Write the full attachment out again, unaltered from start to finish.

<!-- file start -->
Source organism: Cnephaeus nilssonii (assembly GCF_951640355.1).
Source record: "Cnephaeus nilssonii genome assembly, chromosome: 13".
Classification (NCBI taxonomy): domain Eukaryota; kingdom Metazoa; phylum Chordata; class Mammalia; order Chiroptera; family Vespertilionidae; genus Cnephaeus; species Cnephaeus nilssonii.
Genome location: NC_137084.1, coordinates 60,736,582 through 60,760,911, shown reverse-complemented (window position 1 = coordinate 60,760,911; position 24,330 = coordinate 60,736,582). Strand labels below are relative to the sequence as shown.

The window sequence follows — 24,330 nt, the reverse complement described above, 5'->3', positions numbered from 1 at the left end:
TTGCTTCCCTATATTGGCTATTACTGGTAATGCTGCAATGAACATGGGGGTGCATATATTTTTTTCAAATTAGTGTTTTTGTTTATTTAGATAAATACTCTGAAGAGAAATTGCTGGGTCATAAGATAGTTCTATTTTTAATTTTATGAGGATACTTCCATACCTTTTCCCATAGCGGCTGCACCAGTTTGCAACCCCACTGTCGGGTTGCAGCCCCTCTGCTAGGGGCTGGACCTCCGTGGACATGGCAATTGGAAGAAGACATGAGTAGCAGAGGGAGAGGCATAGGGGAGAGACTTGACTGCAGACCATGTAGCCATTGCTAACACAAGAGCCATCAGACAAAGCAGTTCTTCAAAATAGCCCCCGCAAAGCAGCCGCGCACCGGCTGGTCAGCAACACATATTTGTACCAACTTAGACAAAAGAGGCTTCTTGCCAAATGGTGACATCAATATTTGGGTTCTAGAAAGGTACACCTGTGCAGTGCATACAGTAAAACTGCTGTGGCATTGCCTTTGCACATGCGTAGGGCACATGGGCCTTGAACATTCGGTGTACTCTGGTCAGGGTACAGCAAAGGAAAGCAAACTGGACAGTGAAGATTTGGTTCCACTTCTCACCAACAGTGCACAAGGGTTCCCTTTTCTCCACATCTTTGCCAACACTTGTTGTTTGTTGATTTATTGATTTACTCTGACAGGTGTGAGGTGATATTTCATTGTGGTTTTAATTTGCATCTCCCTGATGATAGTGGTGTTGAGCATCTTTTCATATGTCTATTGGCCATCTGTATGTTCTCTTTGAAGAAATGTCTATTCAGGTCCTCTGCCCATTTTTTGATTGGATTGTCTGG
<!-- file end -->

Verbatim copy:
Source organism: Cnephaeus nilssonii (assembly GCF_951640355.1).
Source record: "Cnephaeus nilssonii genome assembly, chromosome: 13".
Classification (NCBI taxonomy): domain Eukaryota; kingdom Metazoa; phylum Chordata; class Mammalia; order Chiroptera; family Vespertilionidae; genus Cnephaeus; species Cnephaeus nilssonii.
Genome location: NC_137084.1, coordinates 60,736,582 through 60,760,911, shown reverse-complemented (window position 1 = coordinate 60,760,911; position 24,330 = coordinate 60,736,582). Strand labels below are relative to the sequence as shown.

The window sequence follows — 24,330 nt, the reverse complement described above, 5'->3', positions numbered from 1 at the left end:
TTGCTTCCCTATATTGGCTATTACTGGTAATGCTGCAATGAACATGGGGGTGCATATATTTTTTTCAAATTAGTGTTTTTGTTTATTTAGATAAATACTCTGAAGAGAAATTGCTGGGTCATAAGATAGTTCTATTTTTAATTTTATGAGGATACTTCCATACCTTTTCCCATAGCGGCTGCACCAGTTTGCAACCCCACTGTCGGGTTGCAGCCCCTCTGCTAGGGGCTGGACCTCCGTGGACATGGCAATTGGAAGAAGACATGAGTAGCAGAGGGAGAGGCATAGGGGAGAGACTTGACTGCAGACCATGTAGCCATTGCTAACACAAGAGCCATCAGACAAAGCAGTTCTTCAAAATAGCCCCCGCAAAGCAGCCGCGCACCGGCTGGTCAGCAACACATATTTGTACCAACTTAGACAAAAGAGGCTTCTTGCCAAATGGTGACATCAATATTTGGGTTCTAGAAAGGTACACCTGTGCAGTGCATACAGTAAAACTGCTGTGGCATTGCCTTTGCACATGCGTAGGGCACATGGGCCTTGAACATTCGGTGTACTCTGGTCAGGGTACAGCAAAGGAAAGCAAACTGGACAGTGAAGATTTGGTTCCACTTCTCACCAACAGTGCACAAGGGTTCCCTTTTCTCCACATCTTTGCCAACACTTGTTGTTTGTTGATTTATTGATTTACTCTGACAGGTGTGAGGTGATATTTCATTGTGGTTTTAATTTGCATCTCCCTGATGATAGTGGTGTTGAGCATCTTTTCATATGTCTATTGGCCATCTGTATGTTCTCTTTGAAGAAATGTCTATTCAGGTCCTCTGCCCATTTTTTGATTGGATTGTCTGG